The Newberry Library is delighted to announce the appointment of Daniel Greene as its next President and Librarian.
Greene, who has served as Exhibitions Curator and Historian at the United States Holocaust Memorial Museum (USHMM) since 2014 and Adjunct Professor of History at Northwestern University since 2013, will join the Newberry August 19. At that time, he will succeed David Spadafora, who has led the Newberry as President and Librarian since 2005. Spadafora announced his retirement last June, after which the Board of Trustees set in place a rigorous search process for his successor.
“An accomplished scholar devoted to the public humanities, Danny will propel the Newberry forward with both innovative thinking and a commitment to the mission that has sustained us as an institution over the past 132 years,” said David Hilliard, Chair of the Newberry Board of Trustees. “Danny’s profoundly important work with the Holocaust Memorial Museum is consonant with our own institutional priorities, and we look forward to seeing him further the Newberry’s mission to promote the humanities and forge connections among scholars and between scholars and the public.”
In 2018, Greene curated Americans and the Holocaust, a groundbreaking exhibition examining the major cultural forces—isolationism, xenophobia, racism, and antisemitism—that influenced Americans’ responses to Nazism in the 1930s and 40s. Through Greene’s extensive research and vivid storytelling, the exhibition immersed visitors in a harrowing chapter in American history while illuminating the complex and painful reality of widespread ambivalence toward victims of the Holocaust.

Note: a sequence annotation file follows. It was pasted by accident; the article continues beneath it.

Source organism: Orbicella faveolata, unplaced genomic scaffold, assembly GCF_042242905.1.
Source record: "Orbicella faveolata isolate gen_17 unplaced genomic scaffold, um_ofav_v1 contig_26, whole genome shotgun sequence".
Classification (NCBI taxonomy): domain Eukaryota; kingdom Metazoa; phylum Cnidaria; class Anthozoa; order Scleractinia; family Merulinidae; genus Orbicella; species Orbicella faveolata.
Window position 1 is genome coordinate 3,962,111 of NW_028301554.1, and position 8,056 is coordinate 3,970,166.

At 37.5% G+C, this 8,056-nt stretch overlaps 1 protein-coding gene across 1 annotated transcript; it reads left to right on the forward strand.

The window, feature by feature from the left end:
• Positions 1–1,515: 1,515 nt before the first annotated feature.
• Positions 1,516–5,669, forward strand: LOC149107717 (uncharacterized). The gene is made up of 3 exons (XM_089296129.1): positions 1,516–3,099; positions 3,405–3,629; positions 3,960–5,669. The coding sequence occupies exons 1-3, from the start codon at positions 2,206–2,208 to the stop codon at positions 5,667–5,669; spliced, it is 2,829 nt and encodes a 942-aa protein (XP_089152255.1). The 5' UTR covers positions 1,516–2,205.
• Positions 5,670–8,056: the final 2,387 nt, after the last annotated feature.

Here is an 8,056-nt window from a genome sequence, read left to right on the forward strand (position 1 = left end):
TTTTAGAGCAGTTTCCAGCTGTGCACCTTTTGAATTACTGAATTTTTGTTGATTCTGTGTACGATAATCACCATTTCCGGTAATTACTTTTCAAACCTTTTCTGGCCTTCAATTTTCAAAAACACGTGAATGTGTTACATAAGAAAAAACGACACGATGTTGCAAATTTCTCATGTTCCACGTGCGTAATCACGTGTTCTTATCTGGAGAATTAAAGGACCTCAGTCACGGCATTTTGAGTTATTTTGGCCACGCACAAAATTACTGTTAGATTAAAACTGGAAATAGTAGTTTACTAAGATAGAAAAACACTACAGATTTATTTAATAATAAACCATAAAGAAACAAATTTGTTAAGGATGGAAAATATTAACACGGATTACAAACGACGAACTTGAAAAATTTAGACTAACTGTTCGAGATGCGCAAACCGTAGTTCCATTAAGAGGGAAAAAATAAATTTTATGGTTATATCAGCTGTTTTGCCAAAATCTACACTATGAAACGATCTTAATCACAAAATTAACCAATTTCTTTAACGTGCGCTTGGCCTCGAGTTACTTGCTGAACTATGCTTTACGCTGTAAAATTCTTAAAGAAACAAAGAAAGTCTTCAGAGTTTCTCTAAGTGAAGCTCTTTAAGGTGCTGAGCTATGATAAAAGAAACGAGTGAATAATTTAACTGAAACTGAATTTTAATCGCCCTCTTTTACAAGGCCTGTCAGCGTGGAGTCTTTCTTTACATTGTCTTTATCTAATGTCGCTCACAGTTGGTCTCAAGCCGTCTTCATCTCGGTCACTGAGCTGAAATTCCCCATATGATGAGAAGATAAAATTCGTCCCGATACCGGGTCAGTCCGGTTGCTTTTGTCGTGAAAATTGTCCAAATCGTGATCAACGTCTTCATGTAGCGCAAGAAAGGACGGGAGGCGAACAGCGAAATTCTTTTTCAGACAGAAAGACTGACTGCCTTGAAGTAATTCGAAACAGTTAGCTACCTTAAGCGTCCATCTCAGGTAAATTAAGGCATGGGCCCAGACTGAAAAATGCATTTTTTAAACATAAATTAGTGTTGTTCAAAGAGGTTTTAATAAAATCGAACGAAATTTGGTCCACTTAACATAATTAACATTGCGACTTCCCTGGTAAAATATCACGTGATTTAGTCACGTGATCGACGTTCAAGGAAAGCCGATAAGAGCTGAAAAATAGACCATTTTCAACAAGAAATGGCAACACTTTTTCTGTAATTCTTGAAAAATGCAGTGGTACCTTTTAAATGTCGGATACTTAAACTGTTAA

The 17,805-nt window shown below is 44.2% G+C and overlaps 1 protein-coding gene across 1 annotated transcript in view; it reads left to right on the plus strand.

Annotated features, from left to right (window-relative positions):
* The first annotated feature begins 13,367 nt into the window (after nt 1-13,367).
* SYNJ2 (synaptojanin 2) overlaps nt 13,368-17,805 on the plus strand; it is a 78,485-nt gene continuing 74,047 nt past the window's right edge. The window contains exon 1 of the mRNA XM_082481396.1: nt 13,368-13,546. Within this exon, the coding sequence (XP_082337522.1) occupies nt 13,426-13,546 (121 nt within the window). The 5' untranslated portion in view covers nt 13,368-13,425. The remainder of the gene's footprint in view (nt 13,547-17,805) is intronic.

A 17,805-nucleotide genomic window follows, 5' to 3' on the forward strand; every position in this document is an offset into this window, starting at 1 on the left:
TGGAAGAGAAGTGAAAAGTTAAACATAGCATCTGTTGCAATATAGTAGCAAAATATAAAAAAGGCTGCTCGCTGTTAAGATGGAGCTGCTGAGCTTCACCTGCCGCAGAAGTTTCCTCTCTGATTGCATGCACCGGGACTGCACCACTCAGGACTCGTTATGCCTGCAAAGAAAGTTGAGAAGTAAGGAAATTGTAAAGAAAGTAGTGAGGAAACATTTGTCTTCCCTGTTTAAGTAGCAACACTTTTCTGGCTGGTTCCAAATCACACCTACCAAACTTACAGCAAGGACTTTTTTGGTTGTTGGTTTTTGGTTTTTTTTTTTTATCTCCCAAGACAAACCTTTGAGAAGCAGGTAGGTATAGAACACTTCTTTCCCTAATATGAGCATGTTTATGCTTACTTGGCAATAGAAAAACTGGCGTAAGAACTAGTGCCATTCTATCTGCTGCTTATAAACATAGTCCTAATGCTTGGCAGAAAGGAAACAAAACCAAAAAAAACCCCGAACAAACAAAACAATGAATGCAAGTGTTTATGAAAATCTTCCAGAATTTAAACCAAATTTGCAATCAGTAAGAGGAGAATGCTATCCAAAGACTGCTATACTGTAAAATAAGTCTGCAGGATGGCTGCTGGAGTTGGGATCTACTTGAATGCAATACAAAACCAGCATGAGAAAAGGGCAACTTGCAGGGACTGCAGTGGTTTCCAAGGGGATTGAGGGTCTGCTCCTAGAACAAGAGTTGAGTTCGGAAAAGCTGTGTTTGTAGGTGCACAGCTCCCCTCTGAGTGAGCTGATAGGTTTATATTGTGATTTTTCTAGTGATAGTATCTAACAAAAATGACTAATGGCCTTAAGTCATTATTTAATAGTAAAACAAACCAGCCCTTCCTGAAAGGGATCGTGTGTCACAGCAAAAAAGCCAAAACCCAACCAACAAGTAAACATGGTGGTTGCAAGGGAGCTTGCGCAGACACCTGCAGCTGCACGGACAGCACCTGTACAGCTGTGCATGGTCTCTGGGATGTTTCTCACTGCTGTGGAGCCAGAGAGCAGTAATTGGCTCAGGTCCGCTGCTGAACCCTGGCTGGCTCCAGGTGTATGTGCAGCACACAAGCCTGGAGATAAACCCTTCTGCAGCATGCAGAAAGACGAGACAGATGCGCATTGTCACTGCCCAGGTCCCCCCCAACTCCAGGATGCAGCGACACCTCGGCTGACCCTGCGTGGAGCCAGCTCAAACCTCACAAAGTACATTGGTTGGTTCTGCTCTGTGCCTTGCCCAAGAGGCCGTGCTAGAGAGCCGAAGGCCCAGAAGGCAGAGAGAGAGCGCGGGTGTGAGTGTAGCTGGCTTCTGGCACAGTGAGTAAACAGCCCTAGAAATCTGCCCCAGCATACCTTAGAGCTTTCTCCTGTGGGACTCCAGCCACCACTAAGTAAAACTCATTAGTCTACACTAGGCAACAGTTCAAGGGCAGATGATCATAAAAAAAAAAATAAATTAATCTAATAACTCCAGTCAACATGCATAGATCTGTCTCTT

Extending the exhibition’s themes beyond the USHMM galleries, Greene has helped develop educational programming, public events, and web resources for various audiences. He is currently curating a traveling version of the show scheduled to visit 50 libraries across the United States between 2020 and 2022, in partnership with the American Library Association. These efforts reflect Greene’s integrative approach to engaging students, teachers, scholars, and lifelong learners across platforms and using history as a lens for understanding the present.
Prior to his arrival at USHMM, Greene spent several years on staff at the Newberry, serving as Director of the library’s Scholl Center for American History and Culture and then as Vice President for Research and Academic Programs. In these previous roles at the Newberry, Greene oversaw its fellowships program, developed digital resources for scholars and teachers, and curated Home Front: Daily Life in the Civil War North, a major 2013 exhibition in partnership with the Terra Foundation for American Art.
“It is a privilege to return to the Newberry, a world-renowned institution whose ideals related to truth, access, and historical inquiry align so closely with my own,” said Daniel Greene. “I look forward to building upon the Newberry’s success while seeking to expand its role as a hub of learning and discovery for all.”
Greene is the author of The Jewish Origins of Cultural Pluralism: The Menorah Association and American Diversity, which was awarded the Saul Viener Prize by the American Jewish Historical Society. He is also the co-editor and co-author of Home Front: Daily Life in the Civil War North, the companion text to the exhibition he curated at the Newberry.
Greene earned his PhD in history from the University of Chicago and his BA from Wesleyan University, where he was elected to Phi Beta Kappa.
Dr. Greene will inherit the leadership of an institution that has just completed its second comprehensive fundraising campaign this decade, as well as a major renovation of its first floor.